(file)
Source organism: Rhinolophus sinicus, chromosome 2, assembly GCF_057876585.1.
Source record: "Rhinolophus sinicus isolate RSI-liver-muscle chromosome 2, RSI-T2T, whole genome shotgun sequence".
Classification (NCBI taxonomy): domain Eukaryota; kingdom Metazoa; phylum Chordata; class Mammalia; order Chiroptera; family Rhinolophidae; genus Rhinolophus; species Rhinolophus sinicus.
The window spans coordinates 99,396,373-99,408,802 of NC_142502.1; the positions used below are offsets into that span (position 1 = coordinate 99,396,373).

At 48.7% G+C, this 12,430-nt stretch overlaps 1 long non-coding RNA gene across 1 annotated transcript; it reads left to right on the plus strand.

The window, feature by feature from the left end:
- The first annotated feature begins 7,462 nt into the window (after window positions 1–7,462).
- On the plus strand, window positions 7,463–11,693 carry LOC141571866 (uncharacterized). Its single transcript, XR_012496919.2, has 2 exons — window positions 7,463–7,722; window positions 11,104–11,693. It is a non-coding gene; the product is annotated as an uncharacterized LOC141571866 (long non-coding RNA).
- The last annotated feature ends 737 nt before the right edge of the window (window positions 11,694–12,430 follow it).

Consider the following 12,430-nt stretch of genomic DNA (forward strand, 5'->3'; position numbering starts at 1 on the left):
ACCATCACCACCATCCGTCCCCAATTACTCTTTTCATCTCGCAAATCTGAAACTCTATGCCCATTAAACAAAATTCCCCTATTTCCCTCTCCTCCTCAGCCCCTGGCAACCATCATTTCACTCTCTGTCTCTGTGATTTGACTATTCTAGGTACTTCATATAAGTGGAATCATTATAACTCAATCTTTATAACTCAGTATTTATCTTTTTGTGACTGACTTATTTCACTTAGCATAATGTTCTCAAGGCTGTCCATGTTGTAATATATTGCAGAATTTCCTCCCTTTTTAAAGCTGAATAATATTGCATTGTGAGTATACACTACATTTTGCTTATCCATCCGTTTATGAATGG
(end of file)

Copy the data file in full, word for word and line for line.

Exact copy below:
Source organism: Rhinolophus sinicus, chromosome 2, assembly GCF_057876585.1.
Source record: "Rhinolophus sinicus isolate RSI-liver-muscle chromosome 2, RSI-T2T, whole genome shotgun sequence".
Classification (NCBI taxonomy): domain Eukaryota; kingdom Metazoa; phylum Chordata; class Mammalia; order Chiroptera; family Rhinolophidae; genus Rhinolophus; species Rhinolophus sinicus.
The window spans coordinates 99,396,373-99,408,802 of NC_142502.1; the positions used below are offsets into that span (position 1 = coordinate 99,396,373).

At 48.7% G+C, this 12,430-nt stretch overlaps 1 long non-coding RNA gene across 1 annotated transcript; it reads left to right on the plus strand.

The window, feature by feature from the left end:
- The first annotated feature begins 7,462 nt into the window (after window positions 1–7,462).
- On the plus strand, window positions 7,463–11,693 carry LOC141571866 (uncharacterized). Its single transcript, XR_012496919.2, has 2 exons — window positions 7,463–7,722; window positions 11,104–11,693. It is a non-coding gene; the product is annotated as an uncharacterized LOC141571866 (long non-coding RNA).
- The last annotated feature ends 737 nt before the right edge of the window (window positions 11,694–12,430 follow it).

Consider the following 12,430-nt stretch of genomic DNA (forward strand, 5'->3'; position numbering starts at 1 on the left):
ACCATCACCACCATCCGTCCCCAATTACTCTTTTCATCTCGCAAATCTGAAACTCTATGCCCATTAAACAAAATTCCCCTATTTCCCTCTCCTCCTCAGCCCCTGGCAACCATCATTTCACTCTCTGTCTCTGTGATTTGACTATTCTAGGTACTTCATATAAGTGGAATCATTATAACTCAATCTTTATAACTCAGTATTTATCTTTTTGTGACTGACTTATTTCACTTAGCATAATGTTCTCAAGGCTGTCCATGTTGTAATATATTGCAGAATTTCCTCCCTTTTTAAAGCTGAATAATATTGCATTGTGAGTATACACTACATTTTGCTTATCCATCCGTTTATGAATGG